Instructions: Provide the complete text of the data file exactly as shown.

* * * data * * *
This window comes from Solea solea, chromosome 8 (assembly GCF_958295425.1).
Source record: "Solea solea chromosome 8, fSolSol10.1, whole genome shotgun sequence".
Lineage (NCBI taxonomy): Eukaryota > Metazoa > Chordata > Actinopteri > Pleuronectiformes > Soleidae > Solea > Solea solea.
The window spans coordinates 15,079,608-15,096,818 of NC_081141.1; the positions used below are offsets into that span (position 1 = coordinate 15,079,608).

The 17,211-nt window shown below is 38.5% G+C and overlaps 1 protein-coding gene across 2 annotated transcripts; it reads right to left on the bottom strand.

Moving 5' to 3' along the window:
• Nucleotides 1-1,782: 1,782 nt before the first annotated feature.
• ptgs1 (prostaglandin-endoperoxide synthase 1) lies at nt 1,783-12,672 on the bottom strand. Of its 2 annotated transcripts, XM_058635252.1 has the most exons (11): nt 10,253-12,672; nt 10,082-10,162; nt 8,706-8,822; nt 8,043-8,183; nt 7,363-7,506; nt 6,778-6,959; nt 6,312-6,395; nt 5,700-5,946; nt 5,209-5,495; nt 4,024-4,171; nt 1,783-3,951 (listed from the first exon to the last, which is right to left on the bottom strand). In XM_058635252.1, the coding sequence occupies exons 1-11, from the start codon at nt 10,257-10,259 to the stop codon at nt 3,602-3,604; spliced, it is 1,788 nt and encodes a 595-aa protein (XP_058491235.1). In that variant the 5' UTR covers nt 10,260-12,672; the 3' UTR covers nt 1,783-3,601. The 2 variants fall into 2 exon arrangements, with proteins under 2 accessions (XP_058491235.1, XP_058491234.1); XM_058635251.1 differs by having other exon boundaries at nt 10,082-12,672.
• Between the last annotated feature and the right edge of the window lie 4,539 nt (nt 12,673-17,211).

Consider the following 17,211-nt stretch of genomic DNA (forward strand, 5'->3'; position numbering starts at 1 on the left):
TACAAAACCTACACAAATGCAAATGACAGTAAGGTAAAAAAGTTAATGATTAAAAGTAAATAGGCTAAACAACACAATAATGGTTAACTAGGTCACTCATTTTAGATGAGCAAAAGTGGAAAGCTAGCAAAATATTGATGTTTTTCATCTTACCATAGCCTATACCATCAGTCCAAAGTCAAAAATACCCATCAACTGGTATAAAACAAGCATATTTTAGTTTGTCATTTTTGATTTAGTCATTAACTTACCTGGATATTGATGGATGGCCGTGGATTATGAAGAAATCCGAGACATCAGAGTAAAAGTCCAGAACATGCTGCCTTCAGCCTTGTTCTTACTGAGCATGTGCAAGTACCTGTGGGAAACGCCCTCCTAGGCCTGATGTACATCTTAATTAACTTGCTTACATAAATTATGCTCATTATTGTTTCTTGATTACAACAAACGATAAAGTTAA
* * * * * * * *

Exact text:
This window comes from Solea solea, chromosome 8 (assembly GCF_958295425.1).
Source record: "Solea solea chromosome 8, fSolSol10.1, whole genome shotgun sequence".
Lineage (NCBI taxonomy): Eukaryota > Metazoa > Chordata > Actinopteri > Pleuronectiformes > Soleidae > Solea > Solea solea.
The window spans coordinates 15,079,608-15,096,818 of NC_081141.1; the positions used below are offsets into that span (position 1 = coordinate 15,079,608).

The 17,211-nt window shown below is 38.5% G+C and overlaps 1 protein-coding gene across 2 annotated transcripts; it reads right to left on the bottom strand.

Moving 5' to 3' along the window:
• Nucleotides 1-1,782: 1,782 nt before the first annotated feature.
• ptgs1 (prostaglandin-endoperoxide synthase 1) lies at nt 1,783-12,672 on the bottom strand. Of its 2 annotated transcripts, XM_058635252.1 has the most exons (11): nt 10,253-12,672; nt 10,082-10,162; nt 8,706-8,822; nt 8,043-8,183; nt 7,363-7,506; nt 6,778-6,959; nt 6,312-6,395; nt 5,700-5,946; nt 5,209-5,495; nt 4,024-4,171; nt 1,783-3,951 (listed from the first exon to the last, which is right to left on the bottom strand). In XM_058635252.1, the coding sequence occupies exons 1-11, from the start codon at nt 10,257-10,259 to the stop codon at nt 3,602-3,604; spliced, it is 1,788 nt and encodes a 595-aa protein (XP_058491235.1). In that variant the 5' UTR covers nt 10,260-12,672; the 3' UTR covers nt 1,783-3,601. The 2 variants fall into 2 exon arrangements, with proteins under 2 accessions (XP_058491235.1, XP_058491234.1); XM_058635251.1 differs by having other exon boundaries at nt 10,082-12,672.
• Between the last annotated feature and the right edge of the window lie 4,539 nt (nt 12,673-17,211).

Consider the following 17,211-nt stretch of genomic DNA (forward strand, 5'->3'; position numbering starts at 1 on the left):
TACAAAACCTACACAAATGCAAATGACAGTAAGGTAAAAAAGTTAATGATTAAAAGTAAATAGGCTAAACAACACAATAATGGTTAACTAGGTCACTCATTTTAGATGAGCAAAAGTGGAAAGCTAGCAAAATATTGATGTTTTTCATCTTACCATAGCCTATACCATCAGTCCAAAGTCAAAAATACCCATCAACTGGTATAAAACAAGCATATTTTAGTTTGTCATTTTTGATTTAGTCATTAACTTACCTGGATATTGATGGATGGCCGTGGATTATGAAGAAATCCGAGACATCAGAGTAAAAGTCCAGAACATGCTGCCTTCAGCCTTGTTCTTACTGAGCATGTGCAAGTACCTGTGGGAAACGCCCTCCTAGGCCTGATGTACATCTTAATTAACTTGCTTACATAAATTATGCTCATTATTGTTTCTTGATTACAACAAACGATAAAGTTAA